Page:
Your JobKeeper Tax Time Questions Answered
Well COVID-19 has certainly bought on some interesting times. And with tax time upon us, it adds another layer of complexity. So here is what you need to know about JobKeeper at this tax time:
- In a partnership, if one partner has claimed JobKeeper as a business recipient, should the JobKeeper income be reported on the partnership tax return or the individual?
For a partner in a partnership receiving JobKeeper, the payment is made to the entity and unlike employees, there are no requirements for the entity to distribute the JobKeeper payment. This means money can be distributed per normal or stay in the business. As JobKeeper is assessed on the partnered level, it will need to be reported as business income on the partnership tax return.
- In the circumstance of someone returning from maternity leave in July, can JobKeeper still be claimed for that employee?
Following the employer choosing to participate in the JobKeeper payment scheme and the eligible employee agrees to be nominated, an employee may still be eligible even if they are currently on maternity leave. However, payments cannot be backdated and begin from enrolment.
- Against the JobKeeper allowance received, can you still claim a deduction on the company tax return for salaries paid? How is this shown on the tax return?
Employers are able to claim a deduction for salaries paid, including JobKeeper payments. As long as he business has met the required PAYG withholding and reporting obligations (visit the ATO website here for more information). JobKeeper payments are taxable and must be included in tax returns, more information here.
- If an employer has provided their employees with a payment summary showing the JobKeeper payment as an allowance separately, is that correct?
Under current JobKeeper rules, employees who are paid less than $1,500 per fortnight must be paid the top-up to bring their taxable income to at minimum $1,500 for pay days within the JobKeeper fortnight.
Use the “Other Allowances” field to report a top-up payment with the description “JOBKEEPER-TOPUP”. This must be entered exactly to prevent delays or reimbursement failure.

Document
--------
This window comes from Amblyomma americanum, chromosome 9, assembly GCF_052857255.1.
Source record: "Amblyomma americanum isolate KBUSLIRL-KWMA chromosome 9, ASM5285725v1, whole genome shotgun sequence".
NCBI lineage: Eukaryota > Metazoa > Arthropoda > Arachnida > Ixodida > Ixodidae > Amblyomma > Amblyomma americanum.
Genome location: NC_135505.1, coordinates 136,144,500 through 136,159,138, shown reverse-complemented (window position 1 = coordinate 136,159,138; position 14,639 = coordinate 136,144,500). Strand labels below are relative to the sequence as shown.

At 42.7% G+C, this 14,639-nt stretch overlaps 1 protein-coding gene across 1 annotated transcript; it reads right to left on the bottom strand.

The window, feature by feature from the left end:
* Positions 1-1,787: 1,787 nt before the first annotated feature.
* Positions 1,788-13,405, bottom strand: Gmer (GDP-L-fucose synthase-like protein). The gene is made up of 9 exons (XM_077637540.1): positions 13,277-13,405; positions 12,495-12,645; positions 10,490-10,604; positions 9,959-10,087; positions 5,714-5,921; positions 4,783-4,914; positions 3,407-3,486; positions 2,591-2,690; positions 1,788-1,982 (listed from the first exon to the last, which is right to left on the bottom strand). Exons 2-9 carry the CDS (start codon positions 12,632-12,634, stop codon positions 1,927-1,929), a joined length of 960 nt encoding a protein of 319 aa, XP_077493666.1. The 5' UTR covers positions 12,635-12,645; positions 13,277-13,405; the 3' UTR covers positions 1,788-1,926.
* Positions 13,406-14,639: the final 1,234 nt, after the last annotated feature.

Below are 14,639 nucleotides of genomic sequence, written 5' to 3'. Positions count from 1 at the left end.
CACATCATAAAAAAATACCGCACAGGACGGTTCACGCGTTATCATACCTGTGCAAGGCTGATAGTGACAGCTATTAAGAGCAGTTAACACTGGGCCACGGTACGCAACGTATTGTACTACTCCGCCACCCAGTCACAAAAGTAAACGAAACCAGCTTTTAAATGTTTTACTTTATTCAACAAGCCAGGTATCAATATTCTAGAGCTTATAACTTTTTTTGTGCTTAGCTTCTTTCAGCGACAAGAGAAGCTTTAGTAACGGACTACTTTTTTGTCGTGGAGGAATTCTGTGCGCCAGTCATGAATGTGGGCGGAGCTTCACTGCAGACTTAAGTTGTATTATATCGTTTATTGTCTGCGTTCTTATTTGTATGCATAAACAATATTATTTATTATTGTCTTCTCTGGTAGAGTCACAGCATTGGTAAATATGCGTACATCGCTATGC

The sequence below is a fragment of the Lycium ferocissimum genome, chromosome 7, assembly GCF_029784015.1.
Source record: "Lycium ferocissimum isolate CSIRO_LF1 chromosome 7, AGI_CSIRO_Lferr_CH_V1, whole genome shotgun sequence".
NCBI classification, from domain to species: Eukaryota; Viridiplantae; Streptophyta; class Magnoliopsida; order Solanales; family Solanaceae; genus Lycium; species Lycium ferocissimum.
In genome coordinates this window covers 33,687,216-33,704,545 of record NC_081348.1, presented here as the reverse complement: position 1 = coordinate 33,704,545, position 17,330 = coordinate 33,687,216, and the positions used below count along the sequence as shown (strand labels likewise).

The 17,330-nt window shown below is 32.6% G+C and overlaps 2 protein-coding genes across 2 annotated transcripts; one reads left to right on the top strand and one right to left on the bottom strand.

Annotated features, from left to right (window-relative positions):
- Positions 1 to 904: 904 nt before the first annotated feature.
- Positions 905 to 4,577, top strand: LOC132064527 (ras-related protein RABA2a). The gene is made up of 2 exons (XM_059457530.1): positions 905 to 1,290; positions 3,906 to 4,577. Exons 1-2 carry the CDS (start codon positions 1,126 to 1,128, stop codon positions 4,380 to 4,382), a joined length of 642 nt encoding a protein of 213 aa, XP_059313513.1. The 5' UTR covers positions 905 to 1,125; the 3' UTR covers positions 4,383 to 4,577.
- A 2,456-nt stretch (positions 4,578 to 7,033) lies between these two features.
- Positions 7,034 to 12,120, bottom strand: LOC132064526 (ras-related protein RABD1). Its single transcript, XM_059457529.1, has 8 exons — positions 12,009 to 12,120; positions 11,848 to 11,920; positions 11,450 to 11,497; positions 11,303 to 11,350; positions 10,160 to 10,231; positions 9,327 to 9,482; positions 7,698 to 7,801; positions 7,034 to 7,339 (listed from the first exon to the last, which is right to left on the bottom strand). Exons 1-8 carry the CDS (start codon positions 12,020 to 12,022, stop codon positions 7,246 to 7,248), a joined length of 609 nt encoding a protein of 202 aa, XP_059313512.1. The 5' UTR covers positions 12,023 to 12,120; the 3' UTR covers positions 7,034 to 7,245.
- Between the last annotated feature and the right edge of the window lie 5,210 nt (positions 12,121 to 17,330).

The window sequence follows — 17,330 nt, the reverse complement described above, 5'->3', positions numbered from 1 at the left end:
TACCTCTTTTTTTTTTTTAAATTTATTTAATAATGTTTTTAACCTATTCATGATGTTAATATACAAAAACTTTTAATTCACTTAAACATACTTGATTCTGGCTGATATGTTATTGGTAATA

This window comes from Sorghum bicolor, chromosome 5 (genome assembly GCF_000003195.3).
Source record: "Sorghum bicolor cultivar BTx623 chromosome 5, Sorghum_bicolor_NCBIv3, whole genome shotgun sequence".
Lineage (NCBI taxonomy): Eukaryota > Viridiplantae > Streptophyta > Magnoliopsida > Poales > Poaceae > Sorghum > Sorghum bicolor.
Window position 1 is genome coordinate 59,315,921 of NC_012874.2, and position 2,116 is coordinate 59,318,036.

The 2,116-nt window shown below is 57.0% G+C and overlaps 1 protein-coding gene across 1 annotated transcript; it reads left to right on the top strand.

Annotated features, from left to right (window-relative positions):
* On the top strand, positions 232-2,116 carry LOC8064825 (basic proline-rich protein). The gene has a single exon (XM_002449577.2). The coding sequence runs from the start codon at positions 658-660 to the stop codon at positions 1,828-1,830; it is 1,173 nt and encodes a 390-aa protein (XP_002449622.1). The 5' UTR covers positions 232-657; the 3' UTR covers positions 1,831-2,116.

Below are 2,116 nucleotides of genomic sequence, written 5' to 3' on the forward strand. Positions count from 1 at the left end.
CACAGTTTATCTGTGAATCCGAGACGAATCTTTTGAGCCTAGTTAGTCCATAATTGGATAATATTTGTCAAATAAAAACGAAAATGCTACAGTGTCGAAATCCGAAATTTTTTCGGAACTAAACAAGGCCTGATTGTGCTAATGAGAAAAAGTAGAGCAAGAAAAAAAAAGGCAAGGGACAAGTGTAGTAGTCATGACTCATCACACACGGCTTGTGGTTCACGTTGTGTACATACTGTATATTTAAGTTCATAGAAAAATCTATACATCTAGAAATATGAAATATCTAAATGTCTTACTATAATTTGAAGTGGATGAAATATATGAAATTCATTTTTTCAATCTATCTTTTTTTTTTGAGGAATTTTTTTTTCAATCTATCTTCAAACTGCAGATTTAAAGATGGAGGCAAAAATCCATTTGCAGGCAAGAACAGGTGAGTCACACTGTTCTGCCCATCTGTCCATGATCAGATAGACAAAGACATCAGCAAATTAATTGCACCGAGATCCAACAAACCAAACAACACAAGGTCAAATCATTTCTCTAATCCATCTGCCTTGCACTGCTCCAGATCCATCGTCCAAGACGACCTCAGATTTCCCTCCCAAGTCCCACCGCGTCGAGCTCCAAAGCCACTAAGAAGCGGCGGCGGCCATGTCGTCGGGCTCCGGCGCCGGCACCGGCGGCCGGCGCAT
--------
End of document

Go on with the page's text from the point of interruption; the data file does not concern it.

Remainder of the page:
Continue to report eligible employees who are paid $1,500 or more per fortnight to the ATO through the Pay Event report.
- Are JobKeeper payments received in July to be included in the tax return for the year 2020, and does it make a difference if it’s on a cash or accrual basis?
For business entities operating or accrual accounting basis, JobKeeper payments for the month of June will be derived in the month that a valid completed business monthly declaration for June is made, this will generally be July or later, and assessable in the 20-21 tax year.
For a business entity operating on a cash accounting basis, the JobKeeper fortnight payments in the month of June are derived when the entity receives those payments. Payments received in July or later will be assessed in the 20-21 tax year.
- What if an employees income has increased in relation to JobKeeper payments?
As eligibility is determined on a self-assessment basis by entities, a projected decline in turnover is done on a reasonable basis and the calculation method is documented.
If the entity or adviser finds the original estimated decline of turnover has not eventuated as anticipated, and as long as the entity was honest and reasonable with their initial projection with appropriate records, the entity will not be asked to repay payments.
- If a business enrolls in JobKeeper in July, do the payments go back to March or start from the month of enrolment?
Payments are not backdated, and begin from month of enrolment.
For more general questions and answers on JobKeeper, read our article here.
Want to know more?
As Government stimulus measures are frequently changing, we are continually updating and creating new tools and information for you. To review the latest materials on COVID-19, please click here. This page will be regularly updated, so please check back in from time to time.
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